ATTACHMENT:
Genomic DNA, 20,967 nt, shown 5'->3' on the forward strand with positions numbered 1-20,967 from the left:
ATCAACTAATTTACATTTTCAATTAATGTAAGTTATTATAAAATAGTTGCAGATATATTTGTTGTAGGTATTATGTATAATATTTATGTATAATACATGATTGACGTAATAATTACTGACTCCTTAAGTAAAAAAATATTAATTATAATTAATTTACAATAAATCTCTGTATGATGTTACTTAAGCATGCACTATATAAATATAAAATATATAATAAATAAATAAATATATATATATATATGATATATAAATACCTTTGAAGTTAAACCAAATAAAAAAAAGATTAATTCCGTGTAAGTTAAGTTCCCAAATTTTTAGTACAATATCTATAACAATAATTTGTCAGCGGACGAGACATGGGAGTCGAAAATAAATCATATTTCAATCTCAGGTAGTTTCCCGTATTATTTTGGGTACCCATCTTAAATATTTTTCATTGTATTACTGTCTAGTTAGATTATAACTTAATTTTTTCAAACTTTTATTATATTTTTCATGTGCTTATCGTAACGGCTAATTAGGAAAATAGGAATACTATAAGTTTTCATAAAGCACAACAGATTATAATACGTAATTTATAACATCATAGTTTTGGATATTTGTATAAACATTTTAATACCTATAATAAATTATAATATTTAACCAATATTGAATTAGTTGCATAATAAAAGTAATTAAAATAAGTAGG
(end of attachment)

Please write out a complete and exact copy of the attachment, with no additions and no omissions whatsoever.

Genomic DNA, 20,967 nt, shown 5'->3' on the forward strand with positions numbered 1-20,967 from the left:
ATCAACTAATTTACATTTTCAATTAATGTAAGTTATTATAAAATAGTTGCAGATATATTTGTTGTAGGTATTATGTATAATATTTATGTATAATACATGATTGACGTAATAATTACTGACTCCTTAAGTAAAAAAATATTAATTATAATTAATTTACAATAAATCTCTGTATGATGTTACTTAAGCATGCACTATATAAATATAAAATATATAATAAATAAATAAATATATATATATATATGATATATAAATACCTTTGAAGTTAAACCAAATAAAAAAAAGATTAATTCCGTGTAAGTTAAGTTCCCAAATTTTTAGTACAATATCTATAACAATAATTTGTCAGCGGACGAGACATGGGAGTCGAAAATAAATCATATTTCAATCTCAGGTAGTTTCCCGTATTATTTTGGGTACCCATCTTAAATATTTTTCATTGTATTACTGTCTAGTTAGATTATAACTTAATTTTTTCAAACTTTTATTATATTTTTCATGTGCTTATCGTAACGGCTAATTAGGAAAATAGGAATACTATAAGTTTTCATAAAGCACAACAGATTATAATACGTAATTTATAACATCATAGTTTTGGATATTTGTATAAACATTTTAATACCTATAATAAATTATAATATTTAACCAATATTGAATTAGTTGCATAATAAAAGTAATTAAAATAAGTAGG